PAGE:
When I flew to Puerto Rico in 2017 and looked out at the damage caused by Hurricane Maria, I realized that the island on which I was born and raised would never be the same. The landscapes and topographies I knew so well were gone. I was confident that the island would recover, but I also knew that what would emerge would be something different. I just didn’t know how different. Now I know.
On July 10, we woke up to the news that two prominent former cabinet members of Governor Ricardo Rosselló’s government had been arrested by the FBI for allegedly funneling over $15 million in contracts to business friends. Three days later, at least 889 pages of private chat transcripts between the governor and more than 10 others–government officials and political friends–were released. Those chats, riddled with insults, mockery, misogyny and homophobia, laid bare something that went beyond corruption. It showed a man, a scion of privilege, belittling the people he swore to serve. We saw a government that wasn’t just venal but also contemptuous.
Puerto Ricans are a remarkably tolerant and understanding people. Yet in the weeks since the arrests and the revelations of the chats, Puerto Ricans are finally tired of the lies and manipulation. Everyone is demanding accountability.
Collective shame and anger is propelling people to action–and they have taken to the streets by the hundreds of thousands. It’s tempting to see the protests as simply a repudiation of an unpopular governor, but while Rosselló may have sparked this uprising, the conditions were set long before him. Decades of bipartisan mismanagement and corruption, unscrupulous financial schemes hatched on Wall Street and purposeful neglect by the U.S. Congress crippled the island well before Hurricane Maria. On the eve of what would have been the island’s largest financial default, my family and others supported efforts by President Obama to shelter Puerto Rico from bankruptcy with congressional action. Even this effort has proved to be deeply flawed. Instead of dealing with the island’s more than $73 billion debt, the new law implemented devastating austerity measures that have left the most vulnerable Puerto Ricans without hope.
Governor Rosselló tried to stem the tide of popular unrest by announcing that he would not run for re-election in 2020. One look at the Puerto Ricans who took to the streets should have disabused him of any notion that he had the legitimacy to represent anyone on the island now or ever. What Puerto Ricans need is his immediate resignation.
President Trump, a pathological liar with a history of denigrating Puerto Rico, has been using the crisis to further his claim that the island is irredeemably corrupt and ungovernable. He is holding hostage billions of dollars in needed federal recovery assistance and would have been less likely to release funds with Rosselló still in power. Puerto Rico could not suffer a lame-duck governor while the island’s economy teeters on the edge.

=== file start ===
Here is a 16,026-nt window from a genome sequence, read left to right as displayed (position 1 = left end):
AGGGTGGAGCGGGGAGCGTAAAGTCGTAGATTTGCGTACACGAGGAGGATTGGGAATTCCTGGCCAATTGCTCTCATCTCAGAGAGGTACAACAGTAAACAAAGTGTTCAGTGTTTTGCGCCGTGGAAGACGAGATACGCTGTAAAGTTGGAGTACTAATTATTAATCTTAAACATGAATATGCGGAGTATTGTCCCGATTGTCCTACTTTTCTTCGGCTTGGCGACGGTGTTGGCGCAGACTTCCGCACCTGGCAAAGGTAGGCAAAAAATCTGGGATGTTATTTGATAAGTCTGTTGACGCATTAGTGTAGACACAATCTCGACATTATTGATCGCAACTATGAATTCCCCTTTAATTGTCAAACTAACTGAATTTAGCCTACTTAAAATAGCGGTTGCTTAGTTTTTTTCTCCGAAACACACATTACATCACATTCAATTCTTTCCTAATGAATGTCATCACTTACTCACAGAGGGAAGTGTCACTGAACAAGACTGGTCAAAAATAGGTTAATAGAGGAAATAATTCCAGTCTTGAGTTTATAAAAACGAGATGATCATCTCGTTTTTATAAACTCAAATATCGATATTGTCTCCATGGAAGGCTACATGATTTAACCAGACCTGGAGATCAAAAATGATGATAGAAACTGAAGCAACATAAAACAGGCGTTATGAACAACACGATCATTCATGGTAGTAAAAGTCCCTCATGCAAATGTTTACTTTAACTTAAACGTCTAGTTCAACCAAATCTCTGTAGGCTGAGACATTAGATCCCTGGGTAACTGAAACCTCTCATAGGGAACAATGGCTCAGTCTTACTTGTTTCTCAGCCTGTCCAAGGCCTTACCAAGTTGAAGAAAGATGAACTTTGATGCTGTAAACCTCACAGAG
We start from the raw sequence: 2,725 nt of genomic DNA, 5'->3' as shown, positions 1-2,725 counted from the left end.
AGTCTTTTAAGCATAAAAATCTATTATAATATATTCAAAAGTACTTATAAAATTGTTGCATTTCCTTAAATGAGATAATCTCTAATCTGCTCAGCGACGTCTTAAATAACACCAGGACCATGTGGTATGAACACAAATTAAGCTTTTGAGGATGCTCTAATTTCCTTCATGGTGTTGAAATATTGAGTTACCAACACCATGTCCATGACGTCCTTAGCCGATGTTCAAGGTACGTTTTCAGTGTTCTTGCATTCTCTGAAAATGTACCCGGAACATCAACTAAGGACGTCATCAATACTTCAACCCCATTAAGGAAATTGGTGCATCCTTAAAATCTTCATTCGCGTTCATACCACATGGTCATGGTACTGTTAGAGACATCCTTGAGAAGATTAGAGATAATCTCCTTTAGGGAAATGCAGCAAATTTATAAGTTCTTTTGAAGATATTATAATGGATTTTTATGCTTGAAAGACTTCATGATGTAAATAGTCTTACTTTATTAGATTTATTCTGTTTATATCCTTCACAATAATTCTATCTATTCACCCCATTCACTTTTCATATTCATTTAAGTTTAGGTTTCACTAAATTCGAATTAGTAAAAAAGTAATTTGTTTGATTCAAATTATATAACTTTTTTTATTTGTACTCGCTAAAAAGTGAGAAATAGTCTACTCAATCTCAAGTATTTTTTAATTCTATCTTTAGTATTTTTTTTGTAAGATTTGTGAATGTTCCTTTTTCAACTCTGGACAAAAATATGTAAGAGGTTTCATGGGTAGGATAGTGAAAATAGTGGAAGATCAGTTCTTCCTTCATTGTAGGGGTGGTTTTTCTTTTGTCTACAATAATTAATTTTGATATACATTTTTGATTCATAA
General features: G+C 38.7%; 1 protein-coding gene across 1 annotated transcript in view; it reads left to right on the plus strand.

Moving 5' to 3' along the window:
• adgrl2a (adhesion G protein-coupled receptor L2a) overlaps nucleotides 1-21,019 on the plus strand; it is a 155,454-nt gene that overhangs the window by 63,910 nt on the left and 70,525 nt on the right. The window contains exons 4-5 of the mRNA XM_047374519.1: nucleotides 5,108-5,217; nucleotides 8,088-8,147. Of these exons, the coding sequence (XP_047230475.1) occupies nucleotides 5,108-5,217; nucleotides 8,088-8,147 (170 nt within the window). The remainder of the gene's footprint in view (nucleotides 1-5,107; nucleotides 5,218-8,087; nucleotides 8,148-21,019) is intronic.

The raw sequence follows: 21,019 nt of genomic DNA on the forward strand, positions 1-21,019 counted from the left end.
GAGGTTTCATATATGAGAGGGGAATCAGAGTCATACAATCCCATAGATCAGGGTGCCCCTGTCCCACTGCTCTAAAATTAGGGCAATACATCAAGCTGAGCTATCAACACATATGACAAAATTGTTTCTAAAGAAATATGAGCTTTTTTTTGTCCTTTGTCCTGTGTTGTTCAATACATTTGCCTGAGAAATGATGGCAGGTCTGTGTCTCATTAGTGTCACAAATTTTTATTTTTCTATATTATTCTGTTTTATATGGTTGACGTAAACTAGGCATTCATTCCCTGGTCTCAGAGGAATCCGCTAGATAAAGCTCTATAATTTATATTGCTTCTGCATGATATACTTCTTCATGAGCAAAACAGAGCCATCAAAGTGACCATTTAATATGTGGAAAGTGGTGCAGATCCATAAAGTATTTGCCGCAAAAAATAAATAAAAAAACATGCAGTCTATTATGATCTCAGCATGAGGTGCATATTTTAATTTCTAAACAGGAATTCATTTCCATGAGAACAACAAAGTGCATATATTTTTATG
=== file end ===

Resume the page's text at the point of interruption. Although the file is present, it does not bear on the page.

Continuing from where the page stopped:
Nearly 60 years ago, the American writer and critic Alfred Kazin referred to Puerto Ricans as “lamblike.” Kazin was wrong. He misread our generosity of spirit as a weakness. Governor Rosselló made the same mistake. Every administration has had its share of scandals. But after the destruction of Hurricane Maria–when the average Puerto Rican had to wait in long lines for essentials like gas, food and water, and FEMA kept denying their applications for help, and then when President Trump visited the island to throw rolls of paper towels to them–people have no patience for crooks anymore.
What was in the governor’s head? He must have realized the damage he was causing to the island. I dealt with him several times as we worked hard to attract tourism, to remake the coffee industry and to drive initiatives after Hurricane Maria. How could he pick political partners who would make fun of Hurricane Maria’s dead for a cheap laugh or to punish a political opponent? The people of Puerto Rico know they deserve better. They have raised their voices. Their collective power has unseated corruption.
Something in Puerto Rico has changed forever. For those of us who migrated to New York or Spain or anywhere in the world, our job is to take the lead from our family in Puerto Rico. It is our responsibility to make sure that this change results in a more resilient and prosperous Puerto Rico.
This appears in the August 05, 2019 issue of TIME.
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